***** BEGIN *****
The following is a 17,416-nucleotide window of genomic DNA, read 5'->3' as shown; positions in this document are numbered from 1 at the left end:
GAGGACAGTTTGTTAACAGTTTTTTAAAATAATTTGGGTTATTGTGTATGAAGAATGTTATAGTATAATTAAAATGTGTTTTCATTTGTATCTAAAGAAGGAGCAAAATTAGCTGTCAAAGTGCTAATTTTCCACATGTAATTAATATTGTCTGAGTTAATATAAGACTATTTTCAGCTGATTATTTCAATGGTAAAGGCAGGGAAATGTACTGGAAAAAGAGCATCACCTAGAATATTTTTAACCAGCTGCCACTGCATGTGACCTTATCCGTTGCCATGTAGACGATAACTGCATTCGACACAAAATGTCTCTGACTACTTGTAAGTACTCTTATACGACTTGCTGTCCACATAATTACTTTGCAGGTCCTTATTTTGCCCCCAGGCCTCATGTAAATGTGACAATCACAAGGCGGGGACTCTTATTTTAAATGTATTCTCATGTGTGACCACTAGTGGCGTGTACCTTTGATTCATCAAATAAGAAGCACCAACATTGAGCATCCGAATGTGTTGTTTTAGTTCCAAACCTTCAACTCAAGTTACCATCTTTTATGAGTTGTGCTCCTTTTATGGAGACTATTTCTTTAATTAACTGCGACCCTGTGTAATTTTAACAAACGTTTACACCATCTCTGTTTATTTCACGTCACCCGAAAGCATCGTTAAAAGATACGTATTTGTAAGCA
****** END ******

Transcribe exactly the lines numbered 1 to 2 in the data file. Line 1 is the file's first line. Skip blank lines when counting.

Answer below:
The following is a 17,416-nucleotide window of genomic DNA, read 5'->3' as shown; positions in this document are numbered from 1 at the left end:
GAGGACAGTTTGTTAACAGTTTTTTAAAATAATTTGGGTTATTGTGTATGAAGAATGTTATAGTATAATTAAAATGTGTTTTCATTTGTATCTAAAGAAGGAGCAAAATTAGCTGTCAAAGTGCTAATTTTCCACATGTAATTAATATTGTCTGAGTTAATATAAGACTATTTTCAGCTGATTATTTCAATGGTAAAGGCAGGGAAATGTACTGGAAAAAGAGCATCACCTAGAATATTTTTAACCAGCTGCCACTGCATGTGACCTTATCCGTTGCCATGTAGACGATAACTGCATTCGACACAAAATGTCTCTGACTACTTGTAAGTACTCTTATACGACTTGCTGTCCACATAATTACTTTGCAGGTCCTTATTTTGCCCCCAGGCCTCATGTAAATGTGACAATCACAAGGCGGGGACTCTTATTTTAAATGTATTCTCATGTGTGACCACTAGTGGCGTGTACCTTTGATTCATCAAATAAGAAGCACCAACATTGAGCATCCGAATGTGTTGTTTTAGTTCCAAACCTTCAACTCAAGTTACCATCTTTTATGAGTTGTGCTCCTTTTATGGAGACTATTTCTTTAATTAACTGCGACCCTGTGTAATTTTAACAAACGTTTACACCATCTCTGTTTATTTCACGTCACCCGAAAGCATCGTTAAAAGATACGTATTTGTAAGCA